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Endodermal differentiation of human pluripotent stem cells to insulin-producing cells in 3D culture

Scientific Reports volume 4, Article number: 4488 (2014) | Download Citation

Abstract

Insulin-producing cells (IPCs) derived from human pluripotent stem cells (hPSCs) may be useful in cell therapy and drug discovery for diabetes. Here, we examined various growth factors and small molecules including those previously reported to develop a robust differentiation method for induction of mature IPCs from hPSCs. We established a protocol that induced PDX1-positive pancreatic progenitor cells at high efficiency, and further induced mature IPCs by treatment with forskolin, dexamethasone, Alk5 inhibitor II and nicotinamide in 3D culture. The cells that differentiated into INSULIN-positive and C-PEPTIDE-positive cells secreted insulin in response to glucose stimulation, indicating a functional IPC phenotype. We also found that this method was applicable to different types of hPSCs.

Introduction

At present, islet transplantation is considered to be one of the most effective therapies for the treatment of patients with severe diabetes1,2,3. However, the shortage of donor human pancreases limits such clinical therapy. Human pluripotent stem cells (hPSCs), including human embryonic stem cells (hESCs) and induced pluripotent stem cells (iPSCs)4,5, have replication competence and the ability to differentiate into many cell types. Furthermore, they are reported to be a potential source of β cells for cell therapy6,7. hPSCs may also be used as tools in drug discovery research, such as development of new drugs using disease model cells derived from disease-specific iPSCs8,9,10,11. For the realization of such therapies it is crucial to efficiently generate insulin-producing cells (IPCs) from PSCs.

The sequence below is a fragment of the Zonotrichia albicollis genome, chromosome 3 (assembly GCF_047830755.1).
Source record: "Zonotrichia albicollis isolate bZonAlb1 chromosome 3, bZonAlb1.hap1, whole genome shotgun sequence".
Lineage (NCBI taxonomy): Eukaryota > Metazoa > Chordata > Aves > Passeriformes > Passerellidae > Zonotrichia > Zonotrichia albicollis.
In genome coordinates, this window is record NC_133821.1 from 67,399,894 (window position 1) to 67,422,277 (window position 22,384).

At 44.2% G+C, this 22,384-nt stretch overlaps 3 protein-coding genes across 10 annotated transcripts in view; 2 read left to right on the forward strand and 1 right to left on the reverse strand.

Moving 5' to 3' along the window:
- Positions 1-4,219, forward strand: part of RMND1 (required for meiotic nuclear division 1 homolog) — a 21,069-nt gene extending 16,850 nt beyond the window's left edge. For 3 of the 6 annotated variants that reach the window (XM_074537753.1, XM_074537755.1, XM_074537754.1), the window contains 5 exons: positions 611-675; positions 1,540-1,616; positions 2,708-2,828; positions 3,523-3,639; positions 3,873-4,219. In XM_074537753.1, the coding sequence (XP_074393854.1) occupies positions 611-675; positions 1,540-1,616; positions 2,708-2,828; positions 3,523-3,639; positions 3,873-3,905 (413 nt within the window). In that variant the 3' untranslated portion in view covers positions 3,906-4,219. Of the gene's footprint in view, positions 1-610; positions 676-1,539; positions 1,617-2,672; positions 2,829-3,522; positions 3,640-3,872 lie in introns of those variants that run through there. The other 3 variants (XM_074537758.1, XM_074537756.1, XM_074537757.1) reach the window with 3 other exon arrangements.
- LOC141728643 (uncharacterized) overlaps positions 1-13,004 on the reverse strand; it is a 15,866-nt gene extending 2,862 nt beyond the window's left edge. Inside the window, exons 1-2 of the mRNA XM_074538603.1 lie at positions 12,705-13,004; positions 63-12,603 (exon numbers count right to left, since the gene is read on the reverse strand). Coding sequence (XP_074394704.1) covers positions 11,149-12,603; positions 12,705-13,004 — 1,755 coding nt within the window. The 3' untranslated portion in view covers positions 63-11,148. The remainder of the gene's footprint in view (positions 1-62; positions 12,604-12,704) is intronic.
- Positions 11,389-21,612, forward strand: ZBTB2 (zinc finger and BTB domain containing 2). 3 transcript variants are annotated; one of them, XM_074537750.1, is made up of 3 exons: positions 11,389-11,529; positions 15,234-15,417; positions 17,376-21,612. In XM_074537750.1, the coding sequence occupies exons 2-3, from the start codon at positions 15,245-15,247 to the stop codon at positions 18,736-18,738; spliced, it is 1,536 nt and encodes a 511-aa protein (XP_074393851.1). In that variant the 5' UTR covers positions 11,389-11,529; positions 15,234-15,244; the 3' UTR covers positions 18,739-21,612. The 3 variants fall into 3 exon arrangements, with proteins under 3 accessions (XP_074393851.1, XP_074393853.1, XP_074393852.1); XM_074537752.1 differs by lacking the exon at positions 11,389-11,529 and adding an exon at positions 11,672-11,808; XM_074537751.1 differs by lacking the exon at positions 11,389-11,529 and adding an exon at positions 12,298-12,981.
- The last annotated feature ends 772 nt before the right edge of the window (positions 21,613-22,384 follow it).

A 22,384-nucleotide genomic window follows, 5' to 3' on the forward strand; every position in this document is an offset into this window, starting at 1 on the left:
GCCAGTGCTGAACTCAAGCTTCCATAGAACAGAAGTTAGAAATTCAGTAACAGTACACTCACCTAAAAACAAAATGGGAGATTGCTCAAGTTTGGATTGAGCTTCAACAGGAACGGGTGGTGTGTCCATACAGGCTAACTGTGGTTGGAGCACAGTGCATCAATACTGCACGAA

Several protocols have been reported to induce IPCs from hPSCs11,12,13,14,15,16,17,18,19,20,21,22, which mimic the differentiation process during pancreatic development. These methods are effective in IPCs induction. Pancreatic development is regulated by transcriptional factors, including PDX1, NGN3, NEUROD1, PAX4, NKX2.2 and NKX6.1, and controlled by various morphogens23,24. The pancreas is derived from definitive endoderm (DE) that develops from pluripotent cells in the early embryo. DE differentiates into gut endoderm containing pancreatic progenitors expressing PDX1 (PDX1+), a transcription factor that plays important roles in organogenesis of the pancreas including the endocrine and exocrine tissues. PDX1+ pancreatic progenitors give rise to INSULIN positive (INS+) cells, and other transcription factors such as NGN3, NEUROD1, PAX4, NKX2.2 and NKX6.1 are expressed during this process. Subsequently, INS+ cells undergo “maturation” to fully functional islet β cells that secrete insulin in response to glucose. These mature IPCs are thought to be characterized by their expression of maturation marker genes such as MAFA.